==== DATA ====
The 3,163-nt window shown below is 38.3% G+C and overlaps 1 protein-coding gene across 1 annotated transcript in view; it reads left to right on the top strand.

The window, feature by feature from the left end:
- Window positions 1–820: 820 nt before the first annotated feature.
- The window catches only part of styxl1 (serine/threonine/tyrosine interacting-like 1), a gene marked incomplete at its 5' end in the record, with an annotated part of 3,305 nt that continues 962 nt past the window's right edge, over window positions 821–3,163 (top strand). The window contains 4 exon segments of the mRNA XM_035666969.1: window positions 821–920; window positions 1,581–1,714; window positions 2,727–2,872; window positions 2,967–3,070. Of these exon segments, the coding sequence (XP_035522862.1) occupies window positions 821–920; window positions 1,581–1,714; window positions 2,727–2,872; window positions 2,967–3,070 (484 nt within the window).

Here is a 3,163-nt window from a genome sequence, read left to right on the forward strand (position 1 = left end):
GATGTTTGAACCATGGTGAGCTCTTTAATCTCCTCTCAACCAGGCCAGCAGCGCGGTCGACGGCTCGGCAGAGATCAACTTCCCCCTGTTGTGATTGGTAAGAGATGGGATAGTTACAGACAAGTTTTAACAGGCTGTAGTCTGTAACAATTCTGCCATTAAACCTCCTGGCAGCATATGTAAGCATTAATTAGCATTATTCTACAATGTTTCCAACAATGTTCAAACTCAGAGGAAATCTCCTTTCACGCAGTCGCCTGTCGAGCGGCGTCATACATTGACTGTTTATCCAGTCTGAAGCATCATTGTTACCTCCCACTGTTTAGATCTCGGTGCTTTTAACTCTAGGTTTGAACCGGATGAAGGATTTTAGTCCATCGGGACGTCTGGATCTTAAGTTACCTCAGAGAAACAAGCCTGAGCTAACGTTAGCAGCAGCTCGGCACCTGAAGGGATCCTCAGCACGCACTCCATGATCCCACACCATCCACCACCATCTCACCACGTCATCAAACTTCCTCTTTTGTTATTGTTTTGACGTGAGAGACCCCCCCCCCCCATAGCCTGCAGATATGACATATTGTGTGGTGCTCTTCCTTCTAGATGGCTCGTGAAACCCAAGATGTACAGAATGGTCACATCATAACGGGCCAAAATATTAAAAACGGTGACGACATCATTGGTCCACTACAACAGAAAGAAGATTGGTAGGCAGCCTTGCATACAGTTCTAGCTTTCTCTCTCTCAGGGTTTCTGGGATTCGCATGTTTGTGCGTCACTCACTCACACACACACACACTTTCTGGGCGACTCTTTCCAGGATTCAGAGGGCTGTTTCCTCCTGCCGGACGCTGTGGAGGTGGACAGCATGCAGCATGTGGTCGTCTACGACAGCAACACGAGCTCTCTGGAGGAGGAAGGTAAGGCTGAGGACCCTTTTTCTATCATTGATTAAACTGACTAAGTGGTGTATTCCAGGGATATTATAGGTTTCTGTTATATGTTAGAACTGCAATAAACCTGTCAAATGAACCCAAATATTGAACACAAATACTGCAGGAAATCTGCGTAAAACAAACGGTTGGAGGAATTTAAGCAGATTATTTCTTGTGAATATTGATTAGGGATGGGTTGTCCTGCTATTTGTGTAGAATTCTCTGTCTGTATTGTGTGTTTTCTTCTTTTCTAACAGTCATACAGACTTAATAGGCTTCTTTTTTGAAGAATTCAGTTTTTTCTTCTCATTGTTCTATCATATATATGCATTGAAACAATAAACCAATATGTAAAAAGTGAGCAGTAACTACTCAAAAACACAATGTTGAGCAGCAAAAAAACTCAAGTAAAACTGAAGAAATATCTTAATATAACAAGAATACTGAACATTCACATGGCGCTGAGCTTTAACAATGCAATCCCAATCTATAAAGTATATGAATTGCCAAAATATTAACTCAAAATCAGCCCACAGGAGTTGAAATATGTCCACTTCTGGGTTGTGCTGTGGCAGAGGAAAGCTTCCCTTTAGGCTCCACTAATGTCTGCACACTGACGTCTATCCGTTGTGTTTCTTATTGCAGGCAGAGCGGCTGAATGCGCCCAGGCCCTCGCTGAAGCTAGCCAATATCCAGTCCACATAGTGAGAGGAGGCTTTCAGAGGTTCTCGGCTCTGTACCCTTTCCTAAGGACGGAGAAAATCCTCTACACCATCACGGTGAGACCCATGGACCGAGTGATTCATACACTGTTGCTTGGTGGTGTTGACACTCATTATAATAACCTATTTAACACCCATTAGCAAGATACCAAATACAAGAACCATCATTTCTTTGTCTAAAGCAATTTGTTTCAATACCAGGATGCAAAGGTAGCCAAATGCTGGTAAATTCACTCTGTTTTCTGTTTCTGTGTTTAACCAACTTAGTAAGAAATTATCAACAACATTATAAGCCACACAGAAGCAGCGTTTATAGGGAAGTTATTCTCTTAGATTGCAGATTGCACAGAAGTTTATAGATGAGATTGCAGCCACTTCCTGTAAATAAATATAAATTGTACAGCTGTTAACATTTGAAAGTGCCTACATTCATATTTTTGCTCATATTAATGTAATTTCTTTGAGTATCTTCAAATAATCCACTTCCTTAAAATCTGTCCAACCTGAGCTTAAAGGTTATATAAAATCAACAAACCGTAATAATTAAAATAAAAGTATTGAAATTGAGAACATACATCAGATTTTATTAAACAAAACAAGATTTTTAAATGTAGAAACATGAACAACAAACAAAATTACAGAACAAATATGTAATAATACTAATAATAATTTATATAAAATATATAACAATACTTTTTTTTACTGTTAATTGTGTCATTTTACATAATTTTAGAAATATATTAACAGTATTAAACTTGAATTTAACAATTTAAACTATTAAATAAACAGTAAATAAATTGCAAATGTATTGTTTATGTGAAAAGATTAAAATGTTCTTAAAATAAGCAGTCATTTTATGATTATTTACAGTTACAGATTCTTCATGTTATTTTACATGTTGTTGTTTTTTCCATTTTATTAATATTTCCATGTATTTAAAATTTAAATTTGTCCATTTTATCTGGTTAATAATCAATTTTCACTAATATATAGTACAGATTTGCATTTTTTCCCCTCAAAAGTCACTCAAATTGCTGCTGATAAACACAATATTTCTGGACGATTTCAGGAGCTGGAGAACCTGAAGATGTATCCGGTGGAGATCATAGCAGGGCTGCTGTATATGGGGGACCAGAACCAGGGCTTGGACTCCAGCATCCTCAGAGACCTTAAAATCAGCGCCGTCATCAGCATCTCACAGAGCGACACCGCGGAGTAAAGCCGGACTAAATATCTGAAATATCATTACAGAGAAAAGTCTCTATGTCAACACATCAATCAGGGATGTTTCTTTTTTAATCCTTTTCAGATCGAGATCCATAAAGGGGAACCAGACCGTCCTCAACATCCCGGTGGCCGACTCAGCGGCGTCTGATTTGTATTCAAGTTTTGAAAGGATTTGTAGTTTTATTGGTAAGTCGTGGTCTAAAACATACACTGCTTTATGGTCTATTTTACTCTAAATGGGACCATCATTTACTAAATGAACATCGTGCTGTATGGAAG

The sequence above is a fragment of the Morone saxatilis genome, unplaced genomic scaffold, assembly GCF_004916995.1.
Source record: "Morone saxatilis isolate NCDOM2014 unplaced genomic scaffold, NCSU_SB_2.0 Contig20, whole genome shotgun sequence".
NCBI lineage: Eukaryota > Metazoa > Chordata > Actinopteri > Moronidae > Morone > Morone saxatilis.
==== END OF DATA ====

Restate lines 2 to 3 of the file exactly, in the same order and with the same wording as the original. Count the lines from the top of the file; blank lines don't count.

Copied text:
The window, feature by feature from the left end:
- Window positions 1–820: 820 nt before the first annotated feature.